BY JOHN H. WALKER
THE DAILY SOUTHERNER
People in Tarboro and Edgecombe County are joining those across the nation and around the world in remembering the assassination of President John Fitzgerald Kennedy on Nov. 22, 1963 as his motorcade passed the Texas School Book Depository in Dallas.
Today marks the 50th anniversary of the shooting, ruled by the Warren Commission to have been the lone act of Lee Harvey Oswald. Oswald also killed Dallas policeman J. D. Tippitt, an 11-year veteran of the department, as he tried to evade capture.
Oswald himself was shot and killed by Jack Ruby two days later in the garage of the Dallas Police Department as the nation watched on television. There was never any explanation as to how Ruby, a strip club operator said to be well-known by the Dallas police, was able to walk into the garage unchallenged and literally shoot Oswald at point-blank range.
Debby Poindexter, responding to a Daily Southerner request for comments on Facebook, said, “I was a third grade student, Miss Keech's class, at North Tarboro (now called Stocks). It was recess and we were on the playground, probably playing kickball, when Mrs. Yelveton came running out the back door of her classroom, yelling that the President had been shot. I don't remember much after that except parents brought TV's to school and we spent our days watching all the proceedings on live TV.”
On Wednesday, honoring the legacy of Kennedy, President Barack Obama laid a wreath at the assassinated president’s gravesite in remembrance of that terrible day in Dallas. Obama also recognized a group of distinguished Americans — including Bill Clinton and Oprah Winfrey — with the Presidential Medal of Freedom, an award created by Kennedy.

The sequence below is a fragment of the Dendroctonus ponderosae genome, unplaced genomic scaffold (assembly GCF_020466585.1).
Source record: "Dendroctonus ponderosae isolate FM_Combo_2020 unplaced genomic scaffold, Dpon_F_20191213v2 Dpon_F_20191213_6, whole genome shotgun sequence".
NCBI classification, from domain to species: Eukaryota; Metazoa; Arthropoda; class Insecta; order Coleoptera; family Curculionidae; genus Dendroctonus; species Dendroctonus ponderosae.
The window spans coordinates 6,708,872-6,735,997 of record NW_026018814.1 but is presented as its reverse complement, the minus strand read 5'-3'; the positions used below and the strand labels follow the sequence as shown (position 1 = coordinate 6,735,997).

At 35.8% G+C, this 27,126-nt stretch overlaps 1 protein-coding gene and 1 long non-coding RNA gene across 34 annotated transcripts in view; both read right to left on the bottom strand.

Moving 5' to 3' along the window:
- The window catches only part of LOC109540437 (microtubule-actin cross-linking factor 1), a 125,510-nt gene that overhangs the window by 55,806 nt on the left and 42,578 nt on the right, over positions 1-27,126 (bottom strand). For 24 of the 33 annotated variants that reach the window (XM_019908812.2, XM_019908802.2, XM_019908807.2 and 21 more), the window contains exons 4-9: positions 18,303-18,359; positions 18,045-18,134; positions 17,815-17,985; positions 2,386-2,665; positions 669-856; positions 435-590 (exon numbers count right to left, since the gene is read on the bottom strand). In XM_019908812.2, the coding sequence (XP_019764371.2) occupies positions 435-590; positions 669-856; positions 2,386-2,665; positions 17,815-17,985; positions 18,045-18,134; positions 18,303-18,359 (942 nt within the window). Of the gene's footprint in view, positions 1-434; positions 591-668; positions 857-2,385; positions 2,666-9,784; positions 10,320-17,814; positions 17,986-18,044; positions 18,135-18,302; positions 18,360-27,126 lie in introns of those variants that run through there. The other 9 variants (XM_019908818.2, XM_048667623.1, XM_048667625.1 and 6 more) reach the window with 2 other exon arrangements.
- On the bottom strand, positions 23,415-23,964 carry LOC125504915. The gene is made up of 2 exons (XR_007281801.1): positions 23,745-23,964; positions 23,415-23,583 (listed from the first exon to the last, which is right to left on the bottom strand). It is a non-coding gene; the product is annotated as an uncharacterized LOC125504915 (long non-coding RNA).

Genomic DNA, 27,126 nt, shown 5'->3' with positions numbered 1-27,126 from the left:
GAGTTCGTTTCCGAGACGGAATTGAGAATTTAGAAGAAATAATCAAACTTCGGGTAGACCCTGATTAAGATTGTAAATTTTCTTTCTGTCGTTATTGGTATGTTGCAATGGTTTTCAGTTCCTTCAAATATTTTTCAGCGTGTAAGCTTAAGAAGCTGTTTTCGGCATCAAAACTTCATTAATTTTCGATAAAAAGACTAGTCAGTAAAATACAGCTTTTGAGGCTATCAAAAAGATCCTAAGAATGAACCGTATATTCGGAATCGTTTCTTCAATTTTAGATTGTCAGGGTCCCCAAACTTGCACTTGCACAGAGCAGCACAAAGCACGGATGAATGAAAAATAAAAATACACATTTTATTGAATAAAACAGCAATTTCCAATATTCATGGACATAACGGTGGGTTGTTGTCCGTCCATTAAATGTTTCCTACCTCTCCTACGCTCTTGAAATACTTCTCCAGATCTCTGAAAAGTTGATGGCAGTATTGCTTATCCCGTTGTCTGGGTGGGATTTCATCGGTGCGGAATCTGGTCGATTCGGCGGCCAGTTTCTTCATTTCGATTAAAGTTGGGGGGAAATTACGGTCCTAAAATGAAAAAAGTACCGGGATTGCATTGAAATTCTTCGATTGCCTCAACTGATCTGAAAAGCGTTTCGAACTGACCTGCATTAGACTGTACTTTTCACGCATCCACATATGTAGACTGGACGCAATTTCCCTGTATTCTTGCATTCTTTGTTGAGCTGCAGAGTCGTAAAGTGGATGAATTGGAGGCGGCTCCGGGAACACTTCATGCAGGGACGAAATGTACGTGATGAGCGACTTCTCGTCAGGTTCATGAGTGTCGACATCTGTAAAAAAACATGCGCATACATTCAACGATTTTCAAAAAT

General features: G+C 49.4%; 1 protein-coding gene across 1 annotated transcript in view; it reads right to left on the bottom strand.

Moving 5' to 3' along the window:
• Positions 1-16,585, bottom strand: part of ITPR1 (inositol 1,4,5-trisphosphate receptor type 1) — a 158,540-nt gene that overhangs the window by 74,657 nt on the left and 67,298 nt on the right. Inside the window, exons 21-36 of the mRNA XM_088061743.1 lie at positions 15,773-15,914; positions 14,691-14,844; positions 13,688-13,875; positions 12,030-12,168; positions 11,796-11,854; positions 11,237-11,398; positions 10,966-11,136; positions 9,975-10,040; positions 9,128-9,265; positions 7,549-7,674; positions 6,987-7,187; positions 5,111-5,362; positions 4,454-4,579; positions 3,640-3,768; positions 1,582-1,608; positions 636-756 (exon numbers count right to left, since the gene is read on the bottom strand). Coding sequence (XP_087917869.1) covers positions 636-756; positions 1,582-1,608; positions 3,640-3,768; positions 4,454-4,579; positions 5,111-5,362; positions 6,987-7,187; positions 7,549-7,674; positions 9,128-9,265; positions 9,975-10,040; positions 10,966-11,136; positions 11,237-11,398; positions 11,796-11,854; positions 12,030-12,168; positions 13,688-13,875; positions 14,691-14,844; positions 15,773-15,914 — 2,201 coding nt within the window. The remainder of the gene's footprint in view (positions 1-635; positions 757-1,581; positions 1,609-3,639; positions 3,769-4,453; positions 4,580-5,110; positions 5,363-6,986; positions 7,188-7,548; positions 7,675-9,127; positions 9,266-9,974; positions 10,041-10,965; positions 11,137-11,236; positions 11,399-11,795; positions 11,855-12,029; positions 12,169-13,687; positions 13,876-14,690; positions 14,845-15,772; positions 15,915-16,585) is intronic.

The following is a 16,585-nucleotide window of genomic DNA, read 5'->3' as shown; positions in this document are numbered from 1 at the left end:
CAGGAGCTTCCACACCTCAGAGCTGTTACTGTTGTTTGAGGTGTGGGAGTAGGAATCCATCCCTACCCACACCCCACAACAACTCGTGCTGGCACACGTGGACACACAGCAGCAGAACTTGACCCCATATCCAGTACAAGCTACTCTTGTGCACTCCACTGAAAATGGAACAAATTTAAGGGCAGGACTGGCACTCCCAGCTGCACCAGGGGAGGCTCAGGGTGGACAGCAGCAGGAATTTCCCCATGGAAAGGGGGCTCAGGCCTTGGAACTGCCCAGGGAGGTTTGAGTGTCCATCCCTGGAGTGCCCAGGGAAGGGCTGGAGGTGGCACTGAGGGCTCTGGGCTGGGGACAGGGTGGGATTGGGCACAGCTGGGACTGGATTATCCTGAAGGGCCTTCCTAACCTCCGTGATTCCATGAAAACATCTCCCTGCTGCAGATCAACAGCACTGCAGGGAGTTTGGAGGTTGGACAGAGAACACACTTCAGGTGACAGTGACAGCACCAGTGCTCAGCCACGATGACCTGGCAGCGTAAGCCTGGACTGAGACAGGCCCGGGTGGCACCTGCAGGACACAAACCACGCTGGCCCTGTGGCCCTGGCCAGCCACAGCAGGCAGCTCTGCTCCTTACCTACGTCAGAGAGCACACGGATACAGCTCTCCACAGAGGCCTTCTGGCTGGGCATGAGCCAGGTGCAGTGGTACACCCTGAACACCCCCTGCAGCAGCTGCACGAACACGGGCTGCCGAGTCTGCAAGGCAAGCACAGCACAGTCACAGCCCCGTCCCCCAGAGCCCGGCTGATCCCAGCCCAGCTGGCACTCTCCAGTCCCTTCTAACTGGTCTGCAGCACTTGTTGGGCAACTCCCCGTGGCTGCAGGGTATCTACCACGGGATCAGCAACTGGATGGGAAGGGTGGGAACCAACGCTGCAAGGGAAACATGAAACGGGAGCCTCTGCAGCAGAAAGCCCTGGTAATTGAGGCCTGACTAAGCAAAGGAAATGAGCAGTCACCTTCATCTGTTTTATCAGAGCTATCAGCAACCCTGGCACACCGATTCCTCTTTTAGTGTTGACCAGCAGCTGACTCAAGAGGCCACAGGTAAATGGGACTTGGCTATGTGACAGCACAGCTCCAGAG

Chris Hale posted a photo of the front page of The Daily Southerner that carried the news of the assassination, as well as a couple of covers from news magazines of the day, on the newspaper Facebook page.
Obama was joined at Arlington National Cemetery by Clinton, and each president held hands with Ethel Kennedy, widow of Robert F. Kennedy, as they climbed a flight of stairs to the burial site on a steep hillside overlooking the nation’s capital.
The day of tributes began at the White House, where Obama awarded the Presidential Medal of Freedom to 16 living and deceased Americans for their contributions in fields ranging from sports and entertainment to science and public service.
“These are the men and women who in their extraordinary lives remind us all of the beauty of the human spirit, the values that define us as Americans, the potential that lives inside of all of us,” Obama said.
Kennedy established the modern version of the medal but was killed by Oswald just weeks before he was to honor the inaugural group of recipients. Hundreds of notable figures since have received the honor.
“This is a legacy of a man who could have retreated to a life of luxury and ease, but he chose to live a life in the arena,” Obama said. “Sailing sometimes against the wind, sometimes with it.”
Associated Press writers Mark S. Smith, Josh Lederman and Nedra Pickler contributed to this report.